1. Belatedly reading this post, I just wanted to add my sympathy to you, if sympathy doesn’t sound condescending (quite the opposite intended). Cecile’s wonderful comment says much that I would have said too. The weirdness of brain injury and how symptoms appear, fade, flare up…frightening yet fascinating. (Having been a patient in this life, in my next I’d like to be a neurologist!) Don’t apologise for being ill. Chronic conditions are untidy: people assume you just get better and then you’re fine. It doesn’t work like that, unfortunately, but there are many, many of us out here who understand that. Hope the medics can work out what’s going on with your heid at the moment and do something helpful about it. Meanwhile, maybe a fish supper…?!

  11. Hi Kate – I was sorry to read of this latest set back, but knowing you, you will overcome this as you have all the other trials that you have experienced since your stroke (through your sheer stubborn bl**dy-mindedness!!!) Anne x

  12. Not to get all new age-y on you, but it’s interesting that you received 3 packages (three is one of those numbers representing totality, wholeness-also past, present, future, the Holy Trinity ) with 3 fish (again, 3), the yin-yang fish (symbolizing balance, wholeness, completeness), and that last fish, looking as if it’s about to eat its tail, reminds me of, again, wholeness and how we are all so interconnected in ways we rarely think about. What beautiful gifts! It’s hard to imagine that these gifts don’t represent something MUCH LARGER than ourselves at work. Many blessings as you go through this process.

  13. Sorry to hear you aren’t feeling well. But, as most of the above comments, we all know you will prevail! Keep of the good knitting work — love your patterns. And thank you for sharing your life. Your very inspiring to others. Take care of yourself and keep the faith.

    Pat Prahl

  14. Ack, sorry to read that. Don’t want to be alarmist, but be very careful about bathing by yourself- after my seizure almost a year ago the neurologist told me no swimming, no bathing without husband in the same room. It’s all good now, and hopefully will for you, too, but worth thinking about.

  15. Ditto to all of the above – but only you could use the recovery time to design and knit a new hat pattern…………………….kinda says it all really. :-)

    Get well soon. x

  16. how lovely to get those fish and the wonderful comments above — I esp. like the one about persevering through adversity :) stay strong — we all need you here with us! you provide fabulous prose, fabulous patterns, fabulous eye candy photos, and a zest for life — all gifts. thank you!

  17. Actually, I’m very okay with your sharing the ugh (and the FAB) in your days. It’s part of your story and I’m always waiting for the next page, the next design, another tidbit. You’re amazing, Kate. ONWARD!

  18. I admire your incredible strength of character in the face of these challenges and know that the doctors are doing everything to find a cause and cure for you. You have designed some fishy things lately but all these fish arriving at this time can also be seen as a symbol of hope ~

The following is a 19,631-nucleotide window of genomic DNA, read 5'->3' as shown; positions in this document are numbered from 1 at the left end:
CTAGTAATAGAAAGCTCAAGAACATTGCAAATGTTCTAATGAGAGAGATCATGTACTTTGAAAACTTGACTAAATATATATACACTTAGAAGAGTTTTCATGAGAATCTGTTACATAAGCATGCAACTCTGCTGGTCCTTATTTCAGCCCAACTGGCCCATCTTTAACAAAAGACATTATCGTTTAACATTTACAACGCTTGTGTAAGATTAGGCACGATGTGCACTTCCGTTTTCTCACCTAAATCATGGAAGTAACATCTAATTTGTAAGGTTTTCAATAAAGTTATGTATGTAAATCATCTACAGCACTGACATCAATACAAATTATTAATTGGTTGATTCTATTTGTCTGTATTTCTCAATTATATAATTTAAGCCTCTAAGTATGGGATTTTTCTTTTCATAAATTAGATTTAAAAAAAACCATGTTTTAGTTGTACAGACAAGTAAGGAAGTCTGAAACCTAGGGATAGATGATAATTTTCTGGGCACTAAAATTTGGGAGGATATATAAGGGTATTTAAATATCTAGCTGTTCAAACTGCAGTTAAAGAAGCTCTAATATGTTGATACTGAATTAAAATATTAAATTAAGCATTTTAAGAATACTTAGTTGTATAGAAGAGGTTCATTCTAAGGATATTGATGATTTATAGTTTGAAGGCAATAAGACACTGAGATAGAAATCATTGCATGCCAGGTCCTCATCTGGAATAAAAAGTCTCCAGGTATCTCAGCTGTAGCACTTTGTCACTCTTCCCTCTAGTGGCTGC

19. This was scary reading so thank you for sharing the fish with us. I hope – and yes pray – that the doctors figure out what’s happening but knowing your fortitude, you will battle your way through this. Bruce and Tom must be anxious to help out too :)

  20. Kate – I appreciate that you share details of your stroke and recovery because I cannot possibly ever understand the full scope of how such a traumatic injury affects a person and the people around them. While it is limited information, I think I get a fuller sense of who you are and, really, that is why I am here… Your thoughtful insight, your patterns, your tidbits of history, details of your life, pictures of Bruce… I don’t want it to sound weird, but the fact that you do share some of the details of your illness, strengthens our (sort of one sided) relationship. I know I am focusing only on the first sentence of your post, but take the time you need in recovering and I’ll be here waiting for your posts. I enjoy them ever so much.

    p.s. The fishies are awesome!

  21. It is heartbreaking to me to hear of more troubles on your plate. I am so sorry you have been having these new worries. You are in my thoughts and heart, and I am glad you share these ups and downs with all of us that care about you. I am also happy that you have been so creative lately and have had some opportunity to knit! Rest well dear Kate!

  22. Some of the greatest minds have conjured up wonderful things while convalescing in bed. Keep that amazing mind of yours focused and producing. Couldn’t hurt!

  23. Your strength in the face of adversity is amazing. I am sure I speak for others too when I say it encourages me to be a stronger person as I read of your trials. Hang in there. I hope it turns out to be a minor issue. You inspire in other ways too… as I write this, a wee ball of Rowan Fine Tweed has found its way on to my lap where I am busy having fun with it. Such nice yarn!!!! :-) Looking forward to seeing your sheepy hat!

  24. I hope you’re feeling better and am heartened to hear they are investigating. You have been through quite a lot (understatement) the last year and a bit; it would be lovely if you had a break from brain woes…

  25. It’s your blog, dear, you write whatever needs to come out on the page. We will be here reading it and feeling for and with you. I only wish I could give you the careful hug you so richly deserve. Tom, get on that for me would you?